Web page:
Joseph Beuys

Eva Hesse

Sarah Lucas

Ana Mendieta


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I’ve began working with foam; manipulating their form using elastic bands and bungee ropes that cause distress and tension of the material. These pieces were always experimental and playful, however I now see them as elements of the body. The creases and bulging of the foam portrays fat, flesh and skin. I’m curious to explore casting and the contrast between soft and hard forms. These three dimensional forms are currently on a small scale and act as marquettes for large scale casts. Using bronze and lead in particular is my material preference, the softness and precious quality of the bronze with the contrast of the heavy and toxic use of molten lead.

I’m currently working with the ceramic shell and sand casting methods to cast the foam forms. The foam pieces in the ceramic shell will be direct burn outs as their size is small enough; whilst the larger foam forms are cast using the sand mould method. The question that always surfaces is whether the forms need to be left in their raw form or cast to solid form? Is the process the work? By casting the forms, does that mean they’re the finished piece? How can we judge/decide when work is finished?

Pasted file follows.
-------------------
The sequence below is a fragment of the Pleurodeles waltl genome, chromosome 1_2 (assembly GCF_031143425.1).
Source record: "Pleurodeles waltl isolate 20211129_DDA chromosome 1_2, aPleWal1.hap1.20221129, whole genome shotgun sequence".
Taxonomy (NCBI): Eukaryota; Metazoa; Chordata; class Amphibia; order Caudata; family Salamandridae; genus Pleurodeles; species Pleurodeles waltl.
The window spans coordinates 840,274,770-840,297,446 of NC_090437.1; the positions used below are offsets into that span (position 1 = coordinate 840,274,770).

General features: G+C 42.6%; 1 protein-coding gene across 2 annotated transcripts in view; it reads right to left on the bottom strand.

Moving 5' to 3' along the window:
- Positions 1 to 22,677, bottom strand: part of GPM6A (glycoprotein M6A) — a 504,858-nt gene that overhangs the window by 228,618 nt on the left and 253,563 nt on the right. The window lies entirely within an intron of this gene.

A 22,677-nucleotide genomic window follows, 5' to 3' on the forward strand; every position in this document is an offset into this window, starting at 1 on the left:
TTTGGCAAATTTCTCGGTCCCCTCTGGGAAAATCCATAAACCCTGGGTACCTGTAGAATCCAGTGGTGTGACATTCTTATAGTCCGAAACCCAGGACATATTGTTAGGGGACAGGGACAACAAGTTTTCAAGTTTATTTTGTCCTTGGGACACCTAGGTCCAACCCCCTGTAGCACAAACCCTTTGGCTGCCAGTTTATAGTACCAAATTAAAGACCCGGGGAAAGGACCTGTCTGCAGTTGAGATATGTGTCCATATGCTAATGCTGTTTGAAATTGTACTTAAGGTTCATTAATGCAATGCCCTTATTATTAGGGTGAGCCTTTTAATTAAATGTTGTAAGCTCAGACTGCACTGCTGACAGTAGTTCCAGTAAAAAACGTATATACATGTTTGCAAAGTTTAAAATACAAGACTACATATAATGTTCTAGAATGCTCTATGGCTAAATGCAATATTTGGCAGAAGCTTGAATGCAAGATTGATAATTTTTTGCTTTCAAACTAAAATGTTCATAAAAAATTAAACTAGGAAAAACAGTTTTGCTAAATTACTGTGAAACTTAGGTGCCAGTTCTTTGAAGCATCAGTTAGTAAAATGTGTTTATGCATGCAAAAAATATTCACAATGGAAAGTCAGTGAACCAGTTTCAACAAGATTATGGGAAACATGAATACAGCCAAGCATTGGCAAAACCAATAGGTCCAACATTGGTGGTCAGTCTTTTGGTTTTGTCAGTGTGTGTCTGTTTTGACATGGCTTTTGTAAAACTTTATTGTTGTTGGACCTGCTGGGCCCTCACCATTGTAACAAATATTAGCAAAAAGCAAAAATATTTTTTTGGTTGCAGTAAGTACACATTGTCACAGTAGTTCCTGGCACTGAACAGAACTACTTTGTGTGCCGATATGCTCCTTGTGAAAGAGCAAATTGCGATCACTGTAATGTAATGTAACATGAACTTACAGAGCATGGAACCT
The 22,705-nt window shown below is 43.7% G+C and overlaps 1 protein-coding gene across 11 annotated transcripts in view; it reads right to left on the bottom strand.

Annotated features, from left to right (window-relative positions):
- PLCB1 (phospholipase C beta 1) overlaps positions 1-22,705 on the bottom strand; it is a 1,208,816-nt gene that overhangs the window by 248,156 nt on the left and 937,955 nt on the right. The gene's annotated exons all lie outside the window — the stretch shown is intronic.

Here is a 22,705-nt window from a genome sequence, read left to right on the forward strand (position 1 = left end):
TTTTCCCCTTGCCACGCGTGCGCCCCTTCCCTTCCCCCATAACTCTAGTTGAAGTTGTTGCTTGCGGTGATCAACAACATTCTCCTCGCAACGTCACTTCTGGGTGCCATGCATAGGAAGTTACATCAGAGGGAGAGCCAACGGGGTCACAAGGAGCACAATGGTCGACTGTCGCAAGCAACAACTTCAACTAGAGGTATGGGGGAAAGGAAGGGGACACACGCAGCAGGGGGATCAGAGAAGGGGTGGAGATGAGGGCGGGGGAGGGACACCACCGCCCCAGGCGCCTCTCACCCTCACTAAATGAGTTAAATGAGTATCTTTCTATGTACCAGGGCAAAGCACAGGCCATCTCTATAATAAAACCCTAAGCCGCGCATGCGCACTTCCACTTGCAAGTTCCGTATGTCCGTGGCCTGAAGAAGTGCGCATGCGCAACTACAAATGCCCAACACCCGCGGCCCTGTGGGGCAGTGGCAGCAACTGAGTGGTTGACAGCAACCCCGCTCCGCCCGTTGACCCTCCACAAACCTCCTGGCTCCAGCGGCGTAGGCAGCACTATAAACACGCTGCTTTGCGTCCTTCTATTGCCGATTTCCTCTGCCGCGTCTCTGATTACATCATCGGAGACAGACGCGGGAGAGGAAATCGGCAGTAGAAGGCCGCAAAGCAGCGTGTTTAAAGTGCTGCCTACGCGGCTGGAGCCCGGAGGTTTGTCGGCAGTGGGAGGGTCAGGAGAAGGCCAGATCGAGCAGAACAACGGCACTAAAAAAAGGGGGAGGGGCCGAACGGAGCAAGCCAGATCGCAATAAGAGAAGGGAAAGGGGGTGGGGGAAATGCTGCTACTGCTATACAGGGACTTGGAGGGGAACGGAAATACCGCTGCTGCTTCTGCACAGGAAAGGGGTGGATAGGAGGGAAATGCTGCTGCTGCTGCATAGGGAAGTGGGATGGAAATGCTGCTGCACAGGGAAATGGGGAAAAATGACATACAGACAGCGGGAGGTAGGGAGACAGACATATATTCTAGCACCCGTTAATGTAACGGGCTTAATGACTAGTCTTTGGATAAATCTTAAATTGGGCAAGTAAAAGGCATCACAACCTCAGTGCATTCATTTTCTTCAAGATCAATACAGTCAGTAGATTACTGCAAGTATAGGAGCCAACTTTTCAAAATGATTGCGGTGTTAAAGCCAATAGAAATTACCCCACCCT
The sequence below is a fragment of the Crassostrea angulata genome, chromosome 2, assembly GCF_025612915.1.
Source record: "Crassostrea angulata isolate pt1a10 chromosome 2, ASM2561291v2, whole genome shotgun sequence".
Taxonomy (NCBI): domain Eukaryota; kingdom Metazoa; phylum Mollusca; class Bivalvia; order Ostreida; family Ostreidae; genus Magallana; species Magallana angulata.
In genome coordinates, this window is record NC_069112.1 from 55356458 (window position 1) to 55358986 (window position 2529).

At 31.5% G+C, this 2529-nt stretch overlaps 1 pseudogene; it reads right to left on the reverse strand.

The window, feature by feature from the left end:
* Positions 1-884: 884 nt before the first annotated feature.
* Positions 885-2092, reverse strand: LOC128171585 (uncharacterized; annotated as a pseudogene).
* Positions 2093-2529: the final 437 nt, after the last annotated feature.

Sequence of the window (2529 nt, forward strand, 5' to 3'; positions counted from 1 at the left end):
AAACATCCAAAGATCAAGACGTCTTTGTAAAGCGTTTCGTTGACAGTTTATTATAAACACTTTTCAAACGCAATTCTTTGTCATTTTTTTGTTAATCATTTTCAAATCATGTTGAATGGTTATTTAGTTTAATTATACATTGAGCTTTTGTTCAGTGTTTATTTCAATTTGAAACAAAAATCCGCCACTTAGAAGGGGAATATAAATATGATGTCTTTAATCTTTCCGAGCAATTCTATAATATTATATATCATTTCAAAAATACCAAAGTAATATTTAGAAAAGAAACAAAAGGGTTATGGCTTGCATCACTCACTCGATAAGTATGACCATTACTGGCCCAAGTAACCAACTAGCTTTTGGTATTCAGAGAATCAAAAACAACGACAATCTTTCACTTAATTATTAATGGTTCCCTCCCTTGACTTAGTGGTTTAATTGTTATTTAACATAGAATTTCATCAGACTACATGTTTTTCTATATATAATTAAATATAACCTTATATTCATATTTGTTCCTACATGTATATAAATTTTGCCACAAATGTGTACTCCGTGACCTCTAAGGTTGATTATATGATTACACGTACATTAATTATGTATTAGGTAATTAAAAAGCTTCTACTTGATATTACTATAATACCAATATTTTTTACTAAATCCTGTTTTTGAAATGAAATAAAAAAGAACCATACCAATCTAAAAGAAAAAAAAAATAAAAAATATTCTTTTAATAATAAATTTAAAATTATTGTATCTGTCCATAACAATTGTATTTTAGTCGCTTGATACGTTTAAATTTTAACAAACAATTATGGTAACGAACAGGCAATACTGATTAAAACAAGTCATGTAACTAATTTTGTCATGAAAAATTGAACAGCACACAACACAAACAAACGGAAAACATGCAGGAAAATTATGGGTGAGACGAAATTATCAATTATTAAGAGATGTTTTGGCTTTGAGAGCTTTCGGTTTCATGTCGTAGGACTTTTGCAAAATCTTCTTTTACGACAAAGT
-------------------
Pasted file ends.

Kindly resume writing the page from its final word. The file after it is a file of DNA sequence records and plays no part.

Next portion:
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What is my work? What is the context? What is it about the body that I want to say? What do you want the audience to experience? Am I overthinking the work? By analysing my work, I need to spend time with a piece and analyse how I can manipulate and challenge the work. I have a tendency to continue making and making and making, avoiding the purpose of what my aims are. If I don’t understand my own work how do I expect my audience to understand the work? Spending time with my own work, analysing and observing the qualities and breaking down one singular piece at a time. There is a sexual tendency that evokes the work, an analyzation of the relationship with the body, awkwardness of the body, the issue of being uncomfortable in your own skin. The work has a dark aesthetic.